We have had some nice weather lately which the weather people predict will continue for a while: cool mornings and warm (but not hot) days. Nice for tending the gardens and then doing things inside and cool enough we don't have to use the air conditioner.
I follow politics only in passing now that it has become an absurd "reality" show. We don't really follow the news any more. It seems rather removed for the most part. Because of our location we get Illinois/Chicago news though we live in Indiana. Most often we skim the headlines diving into a story only when something catches our attention. Since much is gossip or random violence we ignore most of it. I wonder how many people share our attitudes. It is hard to tell given the echo chamber that is the internet and the superficiality that is broadcast TV (news or otherwise.)
If I don't follow news or politics or economics (which has the same relationship to reality as politics nowadays) what do I read? I will take you an a bit of a tour through my usual reading list.
First up: Nimue Brown. Her piece on "dabbling" resonates with this confirmed dabbler. I also like learning new things often at the expense of finishing old projects. I have books detailing crafts I know I will never try--the books were cheap, the materials for the crafts are not. I have projects that have been off the stove completely for long periods of time for any number of reasons. Some of them will never be finished but I hope a fair number will be as I move them from shelf to back burner to high heat.
Then there is the intersection of technology and society/politics. Hardly a new phenomenon. North Korea has a system totally disconnected from the rest of the world and restricts access to that to only a few carefully chosen and trusted subjects. For years China has been tightening the controls on what their people can access and blocking those companies who don't comply with their demands. After the Arab Spring revolutions several countries in the Middle East demanded internet/telecom "kill" switches to help block the spread of future such movements. "Splinternets?" Yeah, I can see it developing. There are nasty tendencies in our "wild west" internet culture: bullying, hate, trolls, scams, frauds. But we had that without the internet. And I believe that information, like any technology, is a genie that doesn't go back into its bottle once released. It is always there somewhere in the wilderness.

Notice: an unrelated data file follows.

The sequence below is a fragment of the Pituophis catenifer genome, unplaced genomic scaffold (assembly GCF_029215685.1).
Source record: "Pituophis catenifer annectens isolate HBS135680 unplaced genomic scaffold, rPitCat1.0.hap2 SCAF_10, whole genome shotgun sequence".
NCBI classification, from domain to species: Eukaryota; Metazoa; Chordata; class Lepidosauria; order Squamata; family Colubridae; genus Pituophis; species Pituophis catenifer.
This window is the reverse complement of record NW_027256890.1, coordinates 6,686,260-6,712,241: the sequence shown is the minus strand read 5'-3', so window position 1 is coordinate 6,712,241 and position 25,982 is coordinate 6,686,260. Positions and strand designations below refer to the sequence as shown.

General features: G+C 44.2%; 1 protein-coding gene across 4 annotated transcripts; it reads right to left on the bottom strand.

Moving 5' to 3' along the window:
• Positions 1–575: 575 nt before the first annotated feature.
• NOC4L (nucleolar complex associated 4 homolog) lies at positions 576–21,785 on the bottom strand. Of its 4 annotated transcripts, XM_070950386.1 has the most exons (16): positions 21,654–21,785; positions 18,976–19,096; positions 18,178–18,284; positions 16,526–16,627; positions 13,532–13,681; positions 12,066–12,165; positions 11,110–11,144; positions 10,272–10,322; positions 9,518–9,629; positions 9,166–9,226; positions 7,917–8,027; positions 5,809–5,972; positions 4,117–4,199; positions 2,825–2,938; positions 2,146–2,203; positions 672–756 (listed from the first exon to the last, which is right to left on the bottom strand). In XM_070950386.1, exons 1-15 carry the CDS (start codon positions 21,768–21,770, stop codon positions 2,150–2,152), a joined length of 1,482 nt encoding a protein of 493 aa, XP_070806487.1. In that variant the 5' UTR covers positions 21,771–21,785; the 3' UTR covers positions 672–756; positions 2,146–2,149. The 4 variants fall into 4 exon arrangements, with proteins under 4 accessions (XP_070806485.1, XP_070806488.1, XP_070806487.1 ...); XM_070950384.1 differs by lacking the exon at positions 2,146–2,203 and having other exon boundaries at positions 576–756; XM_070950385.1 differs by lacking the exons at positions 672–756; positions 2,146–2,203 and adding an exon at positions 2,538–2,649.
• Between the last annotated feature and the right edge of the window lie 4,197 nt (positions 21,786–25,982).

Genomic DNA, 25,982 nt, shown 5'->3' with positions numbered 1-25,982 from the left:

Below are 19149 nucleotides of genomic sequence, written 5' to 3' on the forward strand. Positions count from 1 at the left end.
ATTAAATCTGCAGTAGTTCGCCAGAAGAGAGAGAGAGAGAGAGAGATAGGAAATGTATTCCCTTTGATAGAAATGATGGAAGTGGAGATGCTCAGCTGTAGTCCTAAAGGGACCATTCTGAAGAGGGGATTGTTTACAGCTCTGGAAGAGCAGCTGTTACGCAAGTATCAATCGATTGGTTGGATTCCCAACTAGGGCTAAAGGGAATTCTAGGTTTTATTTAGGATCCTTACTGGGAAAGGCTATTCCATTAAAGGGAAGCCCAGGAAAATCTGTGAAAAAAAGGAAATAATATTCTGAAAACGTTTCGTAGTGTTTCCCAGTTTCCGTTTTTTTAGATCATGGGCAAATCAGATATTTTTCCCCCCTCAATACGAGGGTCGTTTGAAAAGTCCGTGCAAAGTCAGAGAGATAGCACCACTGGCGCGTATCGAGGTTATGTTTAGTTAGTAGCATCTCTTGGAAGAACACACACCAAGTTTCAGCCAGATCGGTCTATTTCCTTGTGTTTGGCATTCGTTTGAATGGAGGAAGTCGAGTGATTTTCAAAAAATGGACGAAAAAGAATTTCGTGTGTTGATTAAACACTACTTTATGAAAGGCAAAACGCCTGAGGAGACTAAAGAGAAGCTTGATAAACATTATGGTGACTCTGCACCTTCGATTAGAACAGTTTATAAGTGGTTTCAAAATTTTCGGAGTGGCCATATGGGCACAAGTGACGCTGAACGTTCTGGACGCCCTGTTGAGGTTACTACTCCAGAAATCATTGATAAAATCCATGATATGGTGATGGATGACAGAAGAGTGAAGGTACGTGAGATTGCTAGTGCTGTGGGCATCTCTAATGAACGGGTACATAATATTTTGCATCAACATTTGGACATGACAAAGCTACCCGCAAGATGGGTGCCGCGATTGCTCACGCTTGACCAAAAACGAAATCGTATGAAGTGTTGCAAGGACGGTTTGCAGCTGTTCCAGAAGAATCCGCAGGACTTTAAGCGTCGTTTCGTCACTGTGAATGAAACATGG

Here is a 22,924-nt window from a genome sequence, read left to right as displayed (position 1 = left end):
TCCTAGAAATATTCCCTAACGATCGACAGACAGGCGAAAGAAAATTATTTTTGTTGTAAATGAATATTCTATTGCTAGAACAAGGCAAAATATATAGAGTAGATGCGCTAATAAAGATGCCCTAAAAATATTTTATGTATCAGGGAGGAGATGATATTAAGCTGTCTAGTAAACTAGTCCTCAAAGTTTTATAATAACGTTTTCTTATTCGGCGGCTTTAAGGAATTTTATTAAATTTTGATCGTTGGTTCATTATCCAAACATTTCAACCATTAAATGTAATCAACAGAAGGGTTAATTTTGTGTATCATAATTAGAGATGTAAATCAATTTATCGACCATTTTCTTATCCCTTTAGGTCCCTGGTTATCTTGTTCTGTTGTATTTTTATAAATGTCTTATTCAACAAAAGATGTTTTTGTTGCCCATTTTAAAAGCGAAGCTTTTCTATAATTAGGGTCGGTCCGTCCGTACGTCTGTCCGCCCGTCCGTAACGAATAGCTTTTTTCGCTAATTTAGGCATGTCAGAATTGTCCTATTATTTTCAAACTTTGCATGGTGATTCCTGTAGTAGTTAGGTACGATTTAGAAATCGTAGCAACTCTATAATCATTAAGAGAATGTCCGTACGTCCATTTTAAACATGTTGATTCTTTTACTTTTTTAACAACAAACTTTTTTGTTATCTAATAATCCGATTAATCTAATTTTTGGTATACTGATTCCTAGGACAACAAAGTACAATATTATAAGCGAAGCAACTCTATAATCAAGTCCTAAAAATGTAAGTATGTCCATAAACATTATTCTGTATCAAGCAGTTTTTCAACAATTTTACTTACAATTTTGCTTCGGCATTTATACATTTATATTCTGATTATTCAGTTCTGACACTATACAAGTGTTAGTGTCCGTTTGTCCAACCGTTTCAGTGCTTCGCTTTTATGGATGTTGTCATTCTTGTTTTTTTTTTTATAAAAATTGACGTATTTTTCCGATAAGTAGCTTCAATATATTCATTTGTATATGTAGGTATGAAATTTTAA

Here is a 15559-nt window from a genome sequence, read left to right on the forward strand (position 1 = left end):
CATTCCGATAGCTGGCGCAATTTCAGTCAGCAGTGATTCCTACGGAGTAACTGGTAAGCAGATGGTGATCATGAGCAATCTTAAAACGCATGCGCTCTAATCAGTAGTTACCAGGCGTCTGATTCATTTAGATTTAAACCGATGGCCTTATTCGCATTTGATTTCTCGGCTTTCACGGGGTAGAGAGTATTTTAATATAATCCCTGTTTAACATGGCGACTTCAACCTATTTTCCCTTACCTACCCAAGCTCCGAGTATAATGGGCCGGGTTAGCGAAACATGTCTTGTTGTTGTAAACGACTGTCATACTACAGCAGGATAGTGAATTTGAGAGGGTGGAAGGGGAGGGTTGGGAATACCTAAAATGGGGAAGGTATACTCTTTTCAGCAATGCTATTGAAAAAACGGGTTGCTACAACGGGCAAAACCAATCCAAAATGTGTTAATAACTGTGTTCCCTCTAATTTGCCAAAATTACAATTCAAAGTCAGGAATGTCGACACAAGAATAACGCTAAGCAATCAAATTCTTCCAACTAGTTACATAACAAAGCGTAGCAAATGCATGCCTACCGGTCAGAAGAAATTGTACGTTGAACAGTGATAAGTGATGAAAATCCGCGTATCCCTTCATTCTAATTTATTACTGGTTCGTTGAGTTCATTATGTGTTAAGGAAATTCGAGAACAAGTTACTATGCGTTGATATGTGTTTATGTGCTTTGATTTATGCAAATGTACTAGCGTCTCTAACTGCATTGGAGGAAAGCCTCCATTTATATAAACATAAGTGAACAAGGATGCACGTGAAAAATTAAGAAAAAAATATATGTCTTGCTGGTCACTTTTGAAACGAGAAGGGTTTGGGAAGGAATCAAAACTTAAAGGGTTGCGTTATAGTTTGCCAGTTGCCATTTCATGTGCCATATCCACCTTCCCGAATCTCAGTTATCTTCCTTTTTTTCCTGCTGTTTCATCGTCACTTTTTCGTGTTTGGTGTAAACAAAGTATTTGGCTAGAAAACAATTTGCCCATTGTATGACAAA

Ronni Bennett is wonderful for discussions of what aging is like. This one is a fun piece that provides a lighter note. I agree with her totally on the sleeveless phenomenon. I don't think I have any sleeveless items left in my closet. I am at the point where if I can't wear blue jeans and a tee shirt or slacks and a pretty blouse with sleeves, I say forget it. My fondest desire is to never wear a dress or skirt again. As I read the last section on the loss of "You're welcome" I had a though Mom said: the full exchange used to be "Thank you for coming (or what ever)" followed by "You're welcome, and thank you for a wonderful dinner (or what ever)." Our interactions, especially verbal ones, seem to have been shortened, truncated. The "you're welcome" is left implied.